Gabriela Sheets (PhD, 2017) receives the Society for Medical Anthropology’s Dissertation Award for her 2017 dissertation on “The Developmental Ecology of the Infant Gut Microbiome”.

Gabriela Sheets (PhD, 2017) receives the Society for Medical Anthropology’s Dissertation Award for her 2017 dissertation on “The Developmental Ecology of the Infant Gut Microbiome”.

Gabriela Sheets receives the Society for Medical Anthropology’s Dissertation Award for her 2017 dissertation on “The Developmental Ecology of the Infant Microbiome”.

The Committee describes Sheets’ work as “novel meshing of anthropology and biology to explore an emerging area of general interest,” and thought it was likely to “make important contributions well beyond the medical anthropology community.”  One member called it an “exemplar in where science should go.”

“Recognition begs reflection, and reflection begs gratitude. The beast that this dissertation was to become invited me on a marvelous journey through the lives, stories and biologies of many Salvadoran families, for which I am forever grateful. Before my observing eye, life spilled out. She sometimes clumsily, but always excitedly, tripped over herself to whisper her secrets and to weave her tales through the human body. Even under and around the long shadows of death where meaning was mute, her whispers sounded. Thank you Emory for the opportunity to research questions that excite me, always supported by frameworks rooted in our anthropological and biological heritage. I hope to make even a small difference with the tools and drive that you provided for me.” Gabriela Sheets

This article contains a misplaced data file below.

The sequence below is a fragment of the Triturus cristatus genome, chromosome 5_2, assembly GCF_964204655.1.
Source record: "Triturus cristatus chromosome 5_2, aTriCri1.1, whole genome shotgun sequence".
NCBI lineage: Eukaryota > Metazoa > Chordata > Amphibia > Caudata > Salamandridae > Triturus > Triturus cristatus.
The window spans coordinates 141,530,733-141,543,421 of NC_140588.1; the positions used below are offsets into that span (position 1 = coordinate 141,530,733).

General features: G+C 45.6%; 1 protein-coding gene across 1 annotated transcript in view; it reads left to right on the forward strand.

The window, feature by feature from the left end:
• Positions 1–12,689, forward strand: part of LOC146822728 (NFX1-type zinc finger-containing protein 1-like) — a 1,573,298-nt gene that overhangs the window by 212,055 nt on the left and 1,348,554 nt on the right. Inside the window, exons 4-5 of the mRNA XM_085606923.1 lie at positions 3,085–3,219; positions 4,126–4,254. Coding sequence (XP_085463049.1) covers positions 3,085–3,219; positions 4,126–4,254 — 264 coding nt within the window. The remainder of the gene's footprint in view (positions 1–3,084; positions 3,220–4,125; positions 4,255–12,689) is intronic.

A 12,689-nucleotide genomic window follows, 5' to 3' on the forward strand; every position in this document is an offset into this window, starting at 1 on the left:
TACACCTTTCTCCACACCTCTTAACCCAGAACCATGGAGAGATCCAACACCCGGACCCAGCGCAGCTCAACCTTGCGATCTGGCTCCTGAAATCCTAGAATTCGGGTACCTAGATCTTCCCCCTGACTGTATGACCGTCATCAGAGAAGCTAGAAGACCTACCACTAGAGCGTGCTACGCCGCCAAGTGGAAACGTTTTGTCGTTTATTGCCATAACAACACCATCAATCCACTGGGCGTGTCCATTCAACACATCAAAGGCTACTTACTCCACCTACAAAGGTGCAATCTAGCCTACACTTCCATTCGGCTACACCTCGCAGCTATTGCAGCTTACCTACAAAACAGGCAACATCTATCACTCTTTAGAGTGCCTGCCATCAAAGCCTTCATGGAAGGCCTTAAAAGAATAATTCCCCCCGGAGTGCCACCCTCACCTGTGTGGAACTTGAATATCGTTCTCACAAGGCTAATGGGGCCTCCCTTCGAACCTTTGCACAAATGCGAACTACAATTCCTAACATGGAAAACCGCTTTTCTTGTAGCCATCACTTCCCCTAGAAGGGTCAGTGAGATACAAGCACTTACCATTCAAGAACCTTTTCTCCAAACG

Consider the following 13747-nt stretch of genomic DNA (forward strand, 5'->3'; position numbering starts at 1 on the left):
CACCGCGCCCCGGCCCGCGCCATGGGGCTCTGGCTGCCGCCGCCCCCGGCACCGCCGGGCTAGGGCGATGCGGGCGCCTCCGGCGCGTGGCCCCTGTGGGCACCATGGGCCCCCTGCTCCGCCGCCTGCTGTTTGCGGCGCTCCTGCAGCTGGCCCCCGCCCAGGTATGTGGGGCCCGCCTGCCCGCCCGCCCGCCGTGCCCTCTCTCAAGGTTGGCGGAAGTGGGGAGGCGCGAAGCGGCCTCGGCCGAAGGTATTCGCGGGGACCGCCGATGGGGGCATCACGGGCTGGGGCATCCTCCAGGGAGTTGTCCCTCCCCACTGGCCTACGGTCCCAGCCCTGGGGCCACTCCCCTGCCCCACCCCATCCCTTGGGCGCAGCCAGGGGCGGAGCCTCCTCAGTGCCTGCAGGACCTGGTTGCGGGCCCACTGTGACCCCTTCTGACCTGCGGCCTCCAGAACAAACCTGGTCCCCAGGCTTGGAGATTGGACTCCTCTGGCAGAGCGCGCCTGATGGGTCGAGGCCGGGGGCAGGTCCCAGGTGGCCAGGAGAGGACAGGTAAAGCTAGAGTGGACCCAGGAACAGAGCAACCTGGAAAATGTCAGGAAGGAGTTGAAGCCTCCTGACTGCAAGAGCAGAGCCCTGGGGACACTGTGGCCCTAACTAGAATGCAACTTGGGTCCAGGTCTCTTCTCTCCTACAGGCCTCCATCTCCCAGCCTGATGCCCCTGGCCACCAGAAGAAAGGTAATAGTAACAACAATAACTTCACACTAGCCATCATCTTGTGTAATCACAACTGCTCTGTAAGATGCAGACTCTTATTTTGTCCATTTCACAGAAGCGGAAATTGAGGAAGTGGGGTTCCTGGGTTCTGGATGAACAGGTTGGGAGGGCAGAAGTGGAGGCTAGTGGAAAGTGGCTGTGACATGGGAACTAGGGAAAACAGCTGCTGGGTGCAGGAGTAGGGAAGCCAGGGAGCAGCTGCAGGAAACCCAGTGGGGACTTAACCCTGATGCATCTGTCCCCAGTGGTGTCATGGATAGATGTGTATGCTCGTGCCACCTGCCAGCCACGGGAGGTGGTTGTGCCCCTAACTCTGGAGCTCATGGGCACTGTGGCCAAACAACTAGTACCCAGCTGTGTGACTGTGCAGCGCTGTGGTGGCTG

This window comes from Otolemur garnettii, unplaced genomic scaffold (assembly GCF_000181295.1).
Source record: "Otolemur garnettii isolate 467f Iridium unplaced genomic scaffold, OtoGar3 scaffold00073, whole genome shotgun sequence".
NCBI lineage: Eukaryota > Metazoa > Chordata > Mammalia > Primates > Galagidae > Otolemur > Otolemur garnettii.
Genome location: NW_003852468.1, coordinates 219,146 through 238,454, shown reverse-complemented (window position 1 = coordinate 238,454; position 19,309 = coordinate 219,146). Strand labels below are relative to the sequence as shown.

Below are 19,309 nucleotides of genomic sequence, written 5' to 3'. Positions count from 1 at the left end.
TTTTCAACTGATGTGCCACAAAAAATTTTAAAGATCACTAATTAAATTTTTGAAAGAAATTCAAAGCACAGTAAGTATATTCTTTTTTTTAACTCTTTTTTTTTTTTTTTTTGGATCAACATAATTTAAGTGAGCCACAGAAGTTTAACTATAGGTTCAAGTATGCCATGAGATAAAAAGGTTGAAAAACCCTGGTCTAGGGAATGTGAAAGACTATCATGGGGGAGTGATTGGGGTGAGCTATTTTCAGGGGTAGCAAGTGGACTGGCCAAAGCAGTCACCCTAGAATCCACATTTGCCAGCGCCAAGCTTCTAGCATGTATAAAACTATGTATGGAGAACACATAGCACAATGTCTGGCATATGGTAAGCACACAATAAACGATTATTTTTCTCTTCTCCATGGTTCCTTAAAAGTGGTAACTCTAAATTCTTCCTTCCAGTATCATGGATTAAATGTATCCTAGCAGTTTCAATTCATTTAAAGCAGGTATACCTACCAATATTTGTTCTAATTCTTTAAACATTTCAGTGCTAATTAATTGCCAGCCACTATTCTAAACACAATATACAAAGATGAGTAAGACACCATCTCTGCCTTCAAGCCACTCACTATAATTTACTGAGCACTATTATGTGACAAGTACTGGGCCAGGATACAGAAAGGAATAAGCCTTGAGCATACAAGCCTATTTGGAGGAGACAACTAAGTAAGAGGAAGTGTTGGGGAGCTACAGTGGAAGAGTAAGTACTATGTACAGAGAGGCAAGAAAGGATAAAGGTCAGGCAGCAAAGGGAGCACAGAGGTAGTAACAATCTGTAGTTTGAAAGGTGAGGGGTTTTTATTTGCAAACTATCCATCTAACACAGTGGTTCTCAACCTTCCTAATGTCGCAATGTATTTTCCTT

Dr. Jessica Thompson’s work featured in New York Times

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Finding ancient human remains in Africa is rare and most of the work done in this field is recent. A lot has happened in the last few years however. Emory’s eScienceCommons detailed Dr. Thompson’s role in the research.

Dr. Jessica Thompson hopes to learn more about migration patterns from the DNA of bones discovered in Malawi. It shows that the hunter gatherers that lived there as recently as 2,000 years ago are not genetically related to today’s population. Scientists previously relied on tools left behind to create migrations patterns. DNA now gives answers to whether populations mixed or whether one was forced out. The oldest samples from Malawi are over 8,000 years old. Dr. Thompson had help from graduate student Kendra Sirak with dating and DNA extraction of the 8,100 year old skeleton.

The work that Dr. Thompson collaborated in was featured in the New York Times.

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Kendra Sirak develops less invasive sampling procedure for DNA analysis

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Ancient DNA analysis can reveal insight into past populations on many levels. Unfortunately, accessing the osseous labyrinth inside the petrous bone, which has the highest concentration of endogenous DNA of any skeletal element, creates a problem for analysis: It requires intact skeletal remains.

PhD candidate Kendra Sirak has developed a new technique to access the osseous labyrinth without the damage done by established techniques. She details the process in her paper published in BioTechniques and has taught the technique to experts in ten different countries, which has allowed them to perform the procedure independently.